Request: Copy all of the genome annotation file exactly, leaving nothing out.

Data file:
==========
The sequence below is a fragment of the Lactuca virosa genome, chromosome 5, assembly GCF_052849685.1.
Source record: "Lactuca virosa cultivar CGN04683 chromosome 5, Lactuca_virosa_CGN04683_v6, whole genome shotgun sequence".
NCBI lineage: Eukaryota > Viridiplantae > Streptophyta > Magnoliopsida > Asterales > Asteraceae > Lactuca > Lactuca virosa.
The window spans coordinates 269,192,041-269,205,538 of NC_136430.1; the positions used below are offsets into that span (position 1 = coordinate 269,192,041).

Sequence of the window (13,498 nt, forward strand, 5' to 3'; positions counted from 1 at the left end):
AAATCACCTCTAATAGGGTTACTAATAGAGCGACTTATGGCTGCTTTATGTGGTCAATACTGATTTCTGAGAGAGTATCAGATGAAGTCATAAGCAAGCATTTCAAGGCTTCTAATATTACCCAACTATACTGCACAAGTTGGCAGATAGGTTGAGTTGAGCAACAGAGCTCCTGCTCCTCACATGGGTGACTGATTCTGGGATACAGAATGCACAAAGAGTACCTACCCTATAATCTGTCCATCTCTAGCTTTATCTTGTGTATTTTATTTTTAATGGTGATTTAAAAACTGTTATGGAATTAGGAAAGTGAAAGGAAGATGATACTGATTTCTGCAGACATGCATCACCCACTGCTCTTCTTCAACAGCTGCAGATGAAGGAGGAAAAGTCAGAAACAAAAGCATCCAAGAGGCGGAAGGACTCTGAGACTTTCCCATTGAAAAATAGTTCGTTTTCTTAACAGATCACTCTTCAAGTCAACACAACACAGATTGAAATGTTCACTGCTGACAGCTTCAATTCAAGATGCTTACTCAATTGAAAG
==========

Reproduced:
The sequence below is a fragment of the Lactuca virosa genome, chromosome 5, assembly GCF_052849685.1.
Source record: "Lactuca virosa cultivar CGN04683 chromosome 5, Lactuca_virosa_CGN04683_v6, whole genome shotgun sequence".
NCBI lineage: Eukaryota > Viridiplantae > Streptophyta > Magnoliopsida > Asterales > Asteraceae > Lactuca > Lactuca virosa.
The window spans coordinates 269,192,041-269,205,538 of NC_136430.1; the positions used below are offsets into that span (position 1 = coordinate 269,192,041).

Sequence of the window (13,498 nt, forward strand, 5' to 3'; positions counted from 1 at the left end):
AAATCACCTCTAATAGGGTTACTAATAGAGCGACTTATGGCTGCTTTATGTGGTCAATACTGATTTCTGAGAGAGTATCAGATGAAGTCATAAGCAAGCATTTCAAGGCTTCTAATATTACCCAACTATACTGCACAAGTTGGCAGATAGGTTGAGTTGAGCAACAGAGCTCCTGCTCCTCACATGGGTGACTGATTCTGGGATACAGAATGCACAAAGAGTACCTACCCTATAATCTGTCCATCTCTAGCTTTATCTTGTGTATTTTATTTTTAATGGTGATTTAAAAACTGTTATGGAATTAGGAAAGTGAAAGGAAGATGATACTGATTTCTGCAGACATGCATCACCCACTGCTCTTCTTCAACAGCTGCAGATGAAGGAGGAAAAGTCAGAAACAAAAGCATCCAAGAGGCGGAAGGACTCTGAGACTTTCCCATTGAAAAATAGTTCGTTTTCTTAACAGATCACTCTTCAAGTCAACACAACACAGATTGAAATGTTCACTGCTGACAGCTTCAATTCAAGATGCTTACTCAATTGAAAG